Now, after experiencing success by the ocean for the past eight years, the Biggies are heading back to Northern Virginia, where they hope to “create a bigger and stronger nightlife scene” in Old Town Fairfax, Biggie says.
“We know the area, we know that people up there really appreciate high-quality products,” Biggie said. “We came across the Fairfax property, and it was just amazing, and we really liked the building owner, and we loved it being in a really cool main street.”
As Commonwealth prepares to open in Fairfax at the beginning of next month, Biggie says he’s focused on integrating the brewery into the Fairfax community and involving George Mason University students, who he hopes will become regulars.
His goal, he says, is to make Commonwealth a close-knit community hub that promotes interpersonal connection.
“We want to be a community center. We want to be a place where people can come every week and meet and see each other,” Biggie continued. “…We’re the antithesis of a sports bar. We have no screens anywhere, and we really want you to focus on the beer you’re enjoying, the food you’re eating and the people you’re with.”
The fastest growing restaurant in the U.S. will open its doors in Tysons next week.
Dave’s Hot Chicken, a California-based chain that counts celebrities like rapper Drake and actor Samuel L. Jackson among its investors, will hold a grand opening for its new location at 8397 Leesburg Pike in Pike 7 Plaza on Friday, Aug. 25, according to its website.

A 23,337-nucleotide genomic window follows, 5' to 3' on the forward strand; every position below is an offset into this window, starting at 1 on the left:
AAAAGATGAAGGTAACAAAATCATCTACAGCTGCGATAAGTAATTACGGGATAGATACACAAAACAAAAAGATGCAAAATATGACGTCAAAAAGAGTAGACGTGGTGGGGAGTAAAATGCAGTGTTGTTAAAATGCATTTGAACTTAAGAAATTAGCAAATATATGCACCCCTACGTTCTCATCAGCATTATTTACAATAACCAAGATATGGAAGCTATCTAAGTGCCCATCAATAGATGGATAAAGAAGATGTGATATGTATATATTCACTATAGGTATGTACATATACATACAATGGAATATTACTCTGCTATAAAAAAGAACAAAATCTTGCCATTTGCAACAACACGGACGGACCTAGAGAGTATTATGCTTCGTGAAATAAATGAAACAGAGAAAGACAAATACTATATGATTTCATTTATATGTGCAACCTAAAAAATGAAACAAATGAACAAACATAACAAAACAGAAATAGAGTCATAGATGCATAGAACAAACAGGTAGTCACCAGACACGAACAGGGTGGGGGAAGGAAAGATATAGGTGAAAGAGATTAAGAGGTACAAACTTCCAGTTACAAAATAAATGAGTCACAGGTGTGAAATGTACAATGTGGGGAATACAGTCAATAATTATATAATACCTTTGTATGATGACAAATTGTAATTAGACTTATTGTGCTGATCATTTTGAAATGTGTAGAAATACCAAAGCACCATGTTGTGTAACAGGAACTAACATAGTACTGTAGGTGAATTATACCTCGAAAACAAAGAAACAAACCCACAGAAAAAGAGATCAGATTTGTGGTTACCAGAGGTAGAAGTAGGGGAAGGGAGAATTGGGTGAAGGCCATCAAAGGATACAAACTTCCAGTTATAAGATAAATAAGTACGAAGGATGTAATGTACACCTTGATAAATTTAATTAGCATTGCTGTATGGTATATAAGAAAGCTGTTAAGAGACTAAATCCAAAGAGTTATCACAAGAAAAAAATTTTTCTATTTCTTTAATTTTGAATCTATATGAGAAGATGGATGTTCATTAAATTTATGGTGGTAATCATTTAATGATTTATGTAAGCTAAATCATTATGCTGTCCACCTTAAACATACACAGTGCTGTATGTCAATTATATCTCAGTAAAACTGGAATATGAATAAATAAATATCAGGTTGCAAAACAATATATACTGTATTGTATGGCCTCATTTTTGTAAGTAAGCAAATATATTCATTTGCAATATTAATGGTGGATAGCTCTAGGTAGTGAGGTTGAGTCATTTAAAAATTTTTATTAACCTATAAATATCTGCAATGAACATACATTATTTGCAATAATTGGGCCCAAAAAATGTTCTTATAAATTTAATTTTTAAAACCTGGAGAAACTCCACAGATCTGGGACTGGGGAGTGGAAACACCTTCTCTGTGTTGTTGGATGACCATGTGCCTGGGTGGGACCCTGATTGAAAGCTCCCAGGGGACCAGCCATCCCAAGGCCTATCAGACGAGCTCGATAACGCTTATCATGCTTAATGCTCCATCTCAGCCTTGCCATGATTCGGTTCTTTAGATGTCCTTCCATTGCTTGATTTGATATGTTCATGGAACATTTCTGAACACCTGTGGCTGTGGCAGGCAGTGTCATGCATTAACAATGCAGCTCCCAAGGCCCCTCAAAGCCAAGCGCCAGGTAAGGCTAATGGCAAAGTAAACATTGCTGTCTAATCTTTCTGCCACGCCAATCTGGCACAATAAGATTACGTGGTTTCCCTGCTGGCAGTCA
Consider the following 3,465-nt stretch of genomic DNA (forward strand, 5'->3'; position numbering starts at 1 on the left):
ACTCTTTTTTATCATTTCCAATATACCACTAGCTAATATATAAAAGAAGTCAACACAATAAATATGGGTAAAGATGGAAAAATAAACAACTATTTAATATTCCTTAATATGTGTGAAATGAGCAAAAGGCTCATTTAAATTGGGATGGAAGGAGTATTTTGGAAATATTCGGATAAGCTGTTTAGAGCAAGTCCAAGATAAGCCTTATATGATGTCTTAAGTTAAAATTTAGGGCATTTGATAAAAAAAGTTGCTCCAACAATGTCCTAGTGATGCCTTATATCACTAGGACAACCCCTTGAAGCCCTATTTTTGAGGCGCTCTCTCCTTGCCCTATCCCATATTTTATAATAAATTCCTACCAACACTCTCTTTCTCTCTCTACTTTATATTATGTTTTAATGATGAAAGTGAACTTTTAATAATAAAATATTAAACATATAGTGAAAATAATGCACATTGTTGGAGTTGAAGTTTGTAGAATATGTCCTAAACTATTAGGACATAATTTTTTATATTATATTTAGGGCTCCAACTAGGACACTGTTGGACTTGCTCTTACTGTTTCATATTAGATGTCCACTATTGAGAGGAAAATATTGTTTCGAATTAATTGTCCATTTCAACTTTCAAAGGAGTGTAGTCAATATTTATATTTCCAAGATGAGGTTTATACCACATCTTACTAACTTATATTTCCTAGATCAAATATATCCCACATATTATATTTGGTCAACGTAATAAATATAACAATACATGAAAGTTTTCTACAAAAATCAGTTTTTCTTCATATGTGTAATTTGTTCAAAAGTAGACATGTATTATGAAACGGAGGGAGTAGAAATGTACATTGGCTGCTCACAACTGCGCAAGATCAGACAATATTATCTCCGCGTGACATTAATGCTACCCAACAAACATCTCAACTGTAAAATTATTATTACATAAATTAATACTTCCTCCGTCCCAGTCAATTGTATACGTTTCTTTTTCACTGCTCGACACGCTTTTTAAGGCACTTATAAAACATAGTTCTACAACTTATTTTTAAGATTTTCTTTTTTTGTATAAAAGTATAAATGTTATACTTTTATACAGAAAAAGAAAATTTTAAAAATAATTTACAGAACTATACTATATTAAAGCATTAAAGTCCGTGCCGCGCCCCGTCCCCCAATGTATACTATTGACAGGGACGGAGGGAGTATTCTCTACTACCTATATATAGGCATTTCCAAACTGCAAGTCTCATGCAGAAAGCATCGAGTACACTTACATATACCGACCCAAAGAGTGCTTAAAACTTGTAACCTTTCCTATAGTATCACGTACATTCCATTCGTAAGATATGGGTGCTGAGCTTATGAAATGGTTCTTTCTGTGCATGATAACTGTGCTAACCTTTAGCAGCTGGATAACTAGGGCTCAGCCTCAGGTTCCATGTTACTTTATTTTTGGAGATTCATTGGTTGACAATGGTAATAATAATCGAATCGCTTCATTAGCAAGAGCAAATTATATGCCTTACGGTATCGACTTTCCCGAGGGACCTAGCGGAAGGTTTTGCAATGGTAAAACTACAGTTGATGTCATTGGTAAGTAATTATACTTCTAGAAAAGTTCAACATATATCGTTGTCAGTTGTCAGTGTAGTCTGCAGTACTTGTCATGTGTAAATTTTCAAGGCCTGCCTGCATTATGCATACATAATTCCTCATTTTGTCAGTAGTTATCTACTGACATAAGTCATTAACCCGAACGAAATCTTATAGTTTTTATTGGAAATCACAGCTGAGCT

This will be the company’s first Virginia location but far from its last. About 19 franchises are planned in Northern Virginia alone, the Tysons manager told FFXnow.
“This is a great area,” he said.
Adjacent to China Wok at the northern end of the shopping center, the 2,445-square-foot restaurant will be open from 11 a.m. to 10 p.m. on Sunday through Thursday and 11 a.m. to 11 p.m. on Fridays and Saturdays.
Started as a food stand in a Los Angeles parking lot in 2017, Dave’s Hot Chicken has expanded rapidly over the past few years to more than 118 locations — with another 700 in development, Restaurant Dive reported in March.
The company attributed its success so far to positive buzz and careful recruiting of experienced franchisees both for its leadership team and as operators.
Specializing in Nashville-style hot chicken, the restaurant’s menu consists of chicken tenders, sliders and fries served in different pairings with pickles, the signature “Dave’s sauce,” and sides, including kale slaw and mac and cheese.
The Tysons location won’t be open for long before facing some competition on the spiciness front: Richmond-based Hangry Joe’s Hot Chicken, which has a similar waiver requirement for its top heat level, is working on a restaurant at Tysons Square (8359-A Leesburg Pike).